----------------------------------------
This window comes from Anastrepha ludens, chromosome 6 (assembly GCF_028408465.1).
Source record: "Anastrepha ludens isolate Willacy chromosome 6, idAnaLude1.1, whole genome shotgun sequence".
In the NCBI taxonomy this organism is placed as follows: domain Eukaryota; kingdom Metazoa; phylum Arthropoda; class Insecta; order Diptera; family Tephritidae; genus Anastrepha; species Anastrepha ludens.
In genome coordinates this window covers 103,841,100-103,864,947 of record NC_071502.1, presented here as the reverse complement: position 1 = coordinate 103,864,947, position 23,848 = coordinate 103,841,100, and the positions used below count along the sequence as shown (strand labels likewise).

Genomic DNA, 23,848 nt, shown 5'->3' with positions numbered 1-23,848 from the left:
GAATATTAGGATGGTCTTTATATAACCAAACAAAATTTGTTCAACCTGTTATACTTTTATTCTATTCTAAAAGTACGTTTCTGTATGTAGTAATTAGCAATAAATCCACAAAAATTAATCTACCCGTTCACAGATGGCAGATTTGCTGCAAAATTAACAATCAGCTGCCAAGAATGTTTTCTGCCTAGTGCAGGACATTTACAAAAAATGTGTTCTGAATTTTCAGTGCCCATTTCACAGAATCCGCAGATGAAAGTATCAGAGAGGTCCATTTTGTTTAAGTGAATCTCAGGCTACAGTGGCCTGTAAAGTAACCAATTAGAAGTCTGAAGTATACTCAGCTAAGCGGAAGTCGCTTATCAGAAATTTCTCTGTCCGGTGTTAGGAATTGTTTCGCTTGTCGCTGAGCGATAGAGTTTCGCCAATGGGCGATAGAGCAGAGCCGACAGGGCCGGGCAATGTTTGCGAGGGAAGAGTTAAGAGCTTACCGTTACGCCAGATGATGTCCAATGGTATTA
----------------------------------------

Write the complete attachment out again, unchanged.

This window comes from Anastrepha ludens, chromosome 6 (assembly GCF_028408465.1).
Source record: "Anastrepha ludens isolate Willacy chromosome 6, idAnaLude1.1, whole genome shotgun sequence".
In the NCBI taxonomy this organism is placed as follows: domain Eukaryota; kingdom Metazoa; phylum Arthropoda; class Insecta; order Diptera; family Tephritidae; genus Anastrepha; species Anastrepha ludens.
In genome coordinates this window covers 103,841,100-103,864,947 of record NC_071502.1, presented here as the reverse complement: position 1 = coordinate 103,864,947, position 23,848 = coordinate 103,841,100, and the positions used below count along the sequence as shown (strand labels likewise).

Genomic DNA, 23,848 nt, shown 5'->3' with positions numbered 1-23,848 from the left:
GAATATTAGGATGGTCTTTATATAACCAAACAAAATTTGTTCAACCTGTTATACTTTTATTCTATTCTAAAAGTACGTTTCTGTATGTAGTAATTAGCAATAAATCCACAAAAATTAATCTACCCGTTCACAGATGGCAGATTTGCTGCAAAATTAACAATCAGCTGCCAAGAATGTTTTCTGCCTAGTGCAGGACATTTACAAAAAATGTGTTCTGAATTTTCAGTGCCCATTTCACAGAATCCGCAGATGAAAGTATCAGAGAGGTCCATTTTGTTTAAGTGAATCTCAGGCTACAGTGGCCTGTAAAGTAACCAATTAGAAGTCTGAAGTATACTCAGCTAAGCGGAAGTCGCTTATCAGAAATTTCTCTGTCCGGTGTTAGGAATTGTTTCGCTTGTCGCTGAGCGATAGAGTTTCGCCAATGGGCGATAGAGCAGAGCCGACAGGGCCGGGCAATGTTTGCGAGGGAAGAGTTAAGAGCTTACCGTTACGCCAGATGATGTCCAATGGTATTA